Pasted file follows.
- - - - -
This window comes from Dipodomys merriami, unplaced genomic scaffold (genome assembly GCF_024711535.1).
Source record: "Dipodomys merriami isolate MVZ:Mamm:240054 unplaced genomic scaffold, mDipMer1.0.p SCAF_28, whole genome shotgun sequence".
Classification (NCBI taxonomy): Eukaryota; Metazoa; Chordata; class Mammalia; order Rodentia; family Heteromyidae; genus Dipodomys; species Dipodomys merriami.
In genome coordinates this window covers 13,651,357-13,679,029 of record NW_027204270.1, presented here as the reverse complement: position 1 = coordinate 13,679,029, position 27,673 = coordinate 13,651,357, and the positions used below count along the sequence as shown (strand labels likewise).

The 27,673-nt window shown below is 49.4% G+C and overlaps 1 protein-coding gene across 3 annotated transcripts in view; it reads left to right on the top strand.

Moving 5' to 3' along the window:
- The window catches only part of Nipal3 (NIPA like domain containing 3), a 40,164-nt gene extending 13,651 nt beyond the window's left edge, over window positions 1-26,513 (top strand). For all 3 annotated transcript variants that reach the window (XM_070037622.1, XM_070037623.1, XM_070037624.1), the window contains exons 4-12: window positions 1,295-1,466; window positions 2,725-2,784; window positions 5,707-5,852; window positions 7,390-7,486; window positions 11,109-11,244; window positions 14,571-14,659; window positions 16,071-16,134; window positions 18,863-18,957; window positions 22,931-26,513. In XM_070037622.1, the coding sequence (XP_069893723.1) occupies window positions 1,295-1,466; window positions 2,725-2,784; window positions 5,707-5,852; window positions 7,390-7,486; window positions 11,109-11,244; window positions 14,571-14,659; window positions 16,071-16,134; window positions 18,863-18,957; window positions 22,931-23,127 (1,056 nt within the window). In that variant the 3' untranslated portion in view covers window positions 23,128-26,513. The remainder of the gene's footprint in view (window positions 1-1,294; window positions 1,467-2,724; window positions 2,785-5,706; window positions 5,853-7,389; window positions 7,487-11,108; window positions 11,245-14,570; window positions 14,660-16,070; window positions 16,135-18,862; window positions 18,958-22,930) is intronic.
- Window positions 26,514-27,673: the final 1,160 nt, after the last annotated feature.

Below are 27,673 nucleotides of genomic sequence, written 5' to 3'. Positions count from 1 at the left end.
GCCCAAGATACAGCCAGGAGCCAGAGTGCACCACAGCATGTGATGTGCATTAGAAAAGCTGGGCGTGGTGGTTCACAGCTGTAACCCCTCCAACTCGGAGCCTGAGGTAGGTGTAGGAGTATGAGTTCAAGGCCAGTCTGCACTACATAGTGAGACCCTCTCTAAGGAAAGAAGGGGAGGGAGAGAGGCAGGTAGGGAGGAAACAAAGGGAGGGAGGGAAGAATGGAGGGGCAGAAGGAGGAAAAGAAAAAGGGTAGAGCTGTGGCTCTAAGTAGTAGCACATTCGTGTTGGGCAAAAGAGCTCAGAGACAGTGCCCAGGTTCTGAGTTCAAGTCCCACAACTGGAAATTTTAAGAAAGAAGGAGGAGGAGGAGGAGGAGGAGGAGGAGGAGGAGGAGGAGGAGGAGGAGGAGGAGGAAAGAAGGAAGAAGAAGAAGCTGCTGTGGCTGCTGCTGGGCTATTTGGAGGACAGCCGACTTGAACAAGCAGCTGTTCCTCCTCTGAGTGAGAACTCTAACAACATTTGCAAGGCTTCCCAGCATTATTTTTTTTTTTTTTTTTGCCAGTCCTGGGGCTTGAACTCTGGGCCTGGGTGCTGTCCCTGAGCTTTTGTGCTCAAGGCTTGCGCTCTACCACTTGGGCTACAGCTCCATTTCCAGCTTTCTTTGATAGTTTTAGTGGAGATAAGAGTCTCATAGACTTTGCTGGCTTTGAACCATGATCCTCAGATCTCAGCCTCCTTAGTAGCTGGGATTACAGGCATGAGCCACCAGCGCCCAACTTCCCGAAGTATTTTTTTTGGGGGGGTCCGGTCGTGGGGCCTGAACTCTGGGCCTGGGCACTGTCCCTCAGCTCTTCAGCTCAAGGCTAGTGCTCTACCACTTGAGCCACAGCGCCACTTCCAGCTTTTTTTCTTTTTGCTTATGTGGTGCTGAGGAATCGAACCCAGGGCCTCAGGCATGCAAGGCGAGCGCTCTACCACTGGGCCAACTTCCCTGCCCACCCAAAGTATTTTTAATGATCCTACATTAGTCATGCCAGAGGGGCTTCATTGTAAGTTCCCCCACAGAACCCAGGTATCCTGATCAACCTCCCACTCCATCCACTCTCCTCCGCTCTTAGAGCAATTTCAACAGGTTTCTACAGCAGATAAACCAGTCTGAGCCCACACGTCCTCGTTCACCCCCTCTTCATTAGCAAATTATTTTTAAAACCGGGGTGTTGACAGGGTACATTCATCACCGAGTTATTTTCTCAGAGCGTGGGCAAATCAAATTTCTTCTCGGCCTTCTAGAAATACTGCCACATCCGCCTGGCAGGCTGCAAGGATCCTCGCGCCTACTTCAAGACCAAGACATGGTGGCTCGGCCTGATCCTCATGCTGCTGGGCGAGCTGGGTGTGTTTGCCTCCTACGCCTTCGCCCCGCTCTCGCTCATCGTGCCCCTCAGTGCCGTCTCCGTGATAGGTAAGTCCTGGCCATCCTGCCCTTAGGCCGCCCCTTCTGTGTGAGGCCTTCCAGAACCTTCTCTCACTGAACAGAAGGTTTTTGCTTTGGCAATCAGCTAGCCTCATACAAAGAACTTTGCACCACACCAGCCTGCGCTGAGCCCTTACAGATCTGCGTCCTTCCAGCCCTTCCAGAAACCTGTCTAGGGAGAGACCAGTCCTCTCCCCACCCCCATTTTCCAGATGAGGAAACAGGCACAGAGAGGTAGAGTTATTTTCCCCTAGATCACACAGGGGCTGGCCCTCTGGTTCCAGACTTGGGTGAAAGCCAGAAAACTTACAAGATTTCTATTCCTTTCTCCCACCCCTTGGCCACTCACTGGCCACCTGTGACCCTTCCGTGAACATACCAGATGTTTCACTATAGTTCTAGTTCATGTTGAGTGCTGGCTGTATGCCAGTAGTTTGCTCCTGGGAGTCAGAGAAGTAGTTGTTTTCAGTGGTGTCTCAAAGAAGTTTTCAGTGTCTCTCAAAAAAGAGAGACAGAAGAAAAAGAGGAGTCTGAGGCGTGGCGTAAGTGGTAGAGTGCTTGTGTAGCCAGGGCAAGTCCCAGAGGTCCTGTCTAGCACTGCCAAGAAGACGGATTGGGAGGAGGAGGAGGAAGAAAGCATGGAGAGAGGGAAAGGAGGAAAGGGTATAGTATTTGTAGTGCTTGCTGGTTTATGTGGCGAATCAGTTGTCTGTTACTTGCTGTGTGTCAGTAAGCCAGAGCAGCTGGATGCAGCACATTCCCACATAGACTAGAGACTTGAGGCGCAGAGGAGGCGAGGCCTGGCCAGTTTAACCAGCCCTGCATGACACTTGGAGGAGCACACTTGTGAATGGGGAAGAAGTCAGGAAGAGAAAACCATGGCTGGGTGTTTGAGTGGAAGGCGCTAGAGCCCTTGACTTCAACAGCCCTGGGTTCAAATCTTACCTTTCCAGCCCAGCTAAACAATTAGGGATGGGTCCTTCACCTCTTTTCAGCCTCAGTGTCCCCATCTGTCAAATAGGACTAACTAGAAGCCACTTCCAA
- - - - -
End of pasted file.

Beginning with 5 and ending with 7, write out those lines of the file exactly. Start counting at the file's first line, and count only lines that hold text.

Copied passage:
The 27,673-nt window shown below is 49.4% G+C and overlaps 1 protein-coding gene across 3 annotated transcripts in view; it reads left to right on the top strand.

Moving 5' to 3' along the window:
- The window catches only part of Nipal3 (NIPA like domain containing 3), a 40,164-nt gene extending 13,651 nt beyond the window's left edge, over window positions 1-26,513 (top strand). For all 3 annotated transcript variants that reach the window (XM_070037622.1, XM_070037623.1, XM_070037624.1), the window contains exons 4-12: window positions 1,295-1,466; window positions 2,725-2,784; window positions 5,707-5,852; window positions 7,390-7,486; window positions 11,109-11,244; window positions 14,571-14,659; window positions 16,071-16,134; window positions 18,863-18,957; window positions 22,931-26,513. In XM_070037622.1, the coding sequence (XP_069893723.1) occupies window positions 1,295-1,466; window positions 2,725-2,784; window positions 5,707-5,852; window positions 7,390-7,486; window positions 11,109-11,244; window positions 14,571-14,659; window positions 16,071-16,134; window positions 18,863-18,957; window positions 22,931-23,127 (1,056 nt within the window). In that variant the 3' untranslated portion in view covers window positions 23,128-26,513. The remainder of the gene's footprint in view (window positions 1-1,294; window positions 1,467-2,724; window positions 2,785-5,706; window positions 5,853-7,389; window positions 7,487-11,108; window positions 11,245-14,570; window positions 14,660-16,070; window positions 16,135-18,862; window positions 18,958-22,930) is intronic.